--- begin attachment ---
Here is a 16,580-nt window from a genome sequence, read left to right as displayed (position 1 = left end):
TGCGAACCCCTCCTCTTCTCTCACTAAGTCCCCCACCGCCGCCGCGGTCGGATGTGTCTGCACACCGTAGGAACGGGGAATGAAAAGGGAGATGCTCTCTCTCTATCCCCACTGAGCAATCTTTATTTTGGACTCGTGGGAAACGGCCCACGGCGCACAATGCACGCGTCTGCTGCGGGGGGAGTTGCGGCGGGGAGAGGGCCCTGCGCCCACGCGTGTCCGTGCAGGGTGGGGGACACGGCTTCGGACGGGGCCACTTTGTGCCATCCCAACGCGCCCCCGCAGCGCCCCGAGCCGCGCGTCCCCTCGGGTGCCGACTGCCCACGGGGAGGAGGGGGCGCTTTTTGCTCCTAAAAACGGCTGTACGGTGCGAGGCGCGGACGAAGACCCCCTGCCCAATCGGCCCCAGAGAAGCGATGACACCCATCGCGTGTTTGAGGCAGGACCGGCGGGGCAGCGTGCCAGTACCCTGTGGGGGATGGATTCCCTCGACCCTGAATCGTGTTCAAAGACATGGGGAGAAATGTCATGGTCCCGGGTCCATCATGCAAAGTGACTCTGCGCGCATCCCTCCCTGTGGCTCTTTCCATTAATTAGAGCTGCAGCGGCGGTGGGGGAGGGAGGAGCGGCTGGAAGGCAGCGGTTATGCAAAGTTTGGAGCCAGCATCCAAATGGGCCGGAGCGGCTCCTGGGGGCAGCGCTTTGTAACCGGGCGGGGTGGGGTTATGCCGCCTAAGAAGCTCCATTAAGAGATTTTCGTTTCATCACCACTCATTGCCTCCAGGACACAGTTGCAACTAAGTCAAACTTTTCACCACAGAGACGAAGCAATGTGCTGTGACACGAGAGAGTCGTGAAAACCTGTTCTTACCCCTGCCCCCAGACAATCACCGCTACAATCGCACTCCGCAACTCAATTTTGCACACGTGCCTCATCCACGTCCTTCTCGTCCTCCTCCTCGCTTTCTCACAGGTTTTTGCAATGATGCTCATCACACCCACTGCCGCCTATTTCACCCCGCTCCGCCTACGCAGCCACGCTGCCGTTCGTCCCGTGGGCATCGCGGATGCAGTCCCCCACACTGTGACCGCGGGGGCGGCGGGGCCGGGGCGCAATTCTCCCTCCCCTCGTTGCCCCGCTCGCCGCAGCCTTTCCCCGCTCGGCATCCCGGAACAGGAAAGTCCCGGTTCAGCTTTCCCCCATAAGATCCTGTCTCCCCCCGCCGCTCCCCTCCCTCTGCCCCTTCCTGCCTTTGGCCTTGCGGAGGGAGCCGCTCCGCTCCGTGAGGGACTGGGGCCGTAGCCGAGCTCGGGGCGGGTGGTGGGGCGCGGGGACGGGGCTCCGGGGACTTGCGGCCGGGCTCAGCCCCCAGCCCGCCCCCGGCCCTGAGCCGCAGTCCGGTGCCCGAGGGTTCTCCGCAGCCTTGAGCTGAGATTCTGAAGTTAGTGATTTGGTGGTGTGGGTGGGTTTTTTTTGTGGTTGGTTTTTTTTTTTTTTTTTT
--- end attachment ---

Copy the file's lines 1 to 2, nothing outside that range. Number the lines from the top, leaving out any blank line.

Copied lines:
Here is a 16,580-nt window from a genome sequence, read left to right as displayed (position 1 = left end):
TGCGAACCCCTCCTCTTCTCTCACTAAGTCCCCCACCGCCGCCGCGGTCGGATGTGTCTGCACACCGTAGGAACGGGGAATGAAAAGGGAGATGCTCTCTCTCTATCCCCACTGAGCAATCTTTATTTTGGACTCGTGGGAAACGGCCCACGGCGCACAATGCACGCGTCTGCTGCGGGGGGAGTTGCGGCGGGGAGAGGGCCCTGCGCCCACGCGTGTCCGTGCAGGGTGGGGGACACGGCTTCGGACGGGGCCACTTTGTGCCATCCCAACGCGCCCCCGCAGCGCCCCGAGCCGCGCGTCCCCTCGGGTGCCGACTGCCCACGGGGAGGAGGGGGCGCTTTTTGCTCCTAAAAACGGCTGTACGGTGCGAGGCGCGGACGAAGACCCCCTGCCCAATCGGCCCCAGAGAAGCGATGACACCCATCGCGTGTTTGAGGCAGGACCGGCGGGGCAGCGTGCCAGTACCCTGTGGGGGATGGATTCCCTCGACCCTGAATCGTGTTCAAAGACATGGGGAGAAATGTCATGGTCCCGGGTCCATCATGCAAAGTGACTCTGCGCGCATCCCTCCCTGTGGCTCTTTCCATTAATTAGAGCTGCAGCGGCGGTGGGGGAGGGAGGAGCGGCTGGAAGGCAGCGGTTATGCAAAGTTTGGAGCCAGCATCCAAATGGGCCGGAGCGGCTCCTGGGGGCAGCGCTTTGTAACCGGGCGGGGTGGGGTTATGCCGCCTAAGAAGCTCCATTAAGAGATTTTCGTTTCATCACCACTCATTGCCTCCAGGACACAGTTGCAACTAAGTCAAACTTTTCACCACAGAGACGAAGCAATGTGCTGTGACACGAGAGAGTCGTGAAAACCTGTTCTTACCCCTGCCCCCAGACAATCACCGCTACAATCGCACTCCGCAACTCAATTTTGCACACGTGCCTCATCCACGTCCTTCTCGTCCTCCTCCTCGCTTTCTCACAGGTTTTTGCAATGATGCTCATCACACCCACTGCCGCCTATTTCACCCCGCTCCGCCTACGCAGCCACGCTGCCGTTCGTCCCGTGGGCATCGCGGATGCAGTCCCCCACACTGTGACCGCGGGGGCGGCGGGGCCGGGGCGCAATTCTCCCTCCCCTCGTTGCCCCGCTCGCCGCAGCCTTTCCCCGCTCGGCATCCCGGAACAGGAAAGTCCCGGTTCAGCTTTCCCCCATAAGATCCTGTCTCCCCCCGCCGCTCCCCTCCCTCTGCCCCTTCCTGCCTTTGGCCTTGCGGAGGGAGCCGCTCCGCTCCGTGAGGGACTGGGGCCGTAGCCGAGCTCGGGGCGGGTGGTGGGGCGCGGGGACGGGGCTCCGGGGACTTGCGGCCGGGCTCAGCCCCCAGCCCGCCCCCGGCCCTGAGCCGCAGTCCGGTGCCCGAGGGTTCTCCGCAGCCTTGAGCTGAGATTCTGAAGTTAGTGATTTGGTGGTGTGGGTGGGTTTTTTTTGTGGTTGGTTTTTTTTTTTTTTTTTT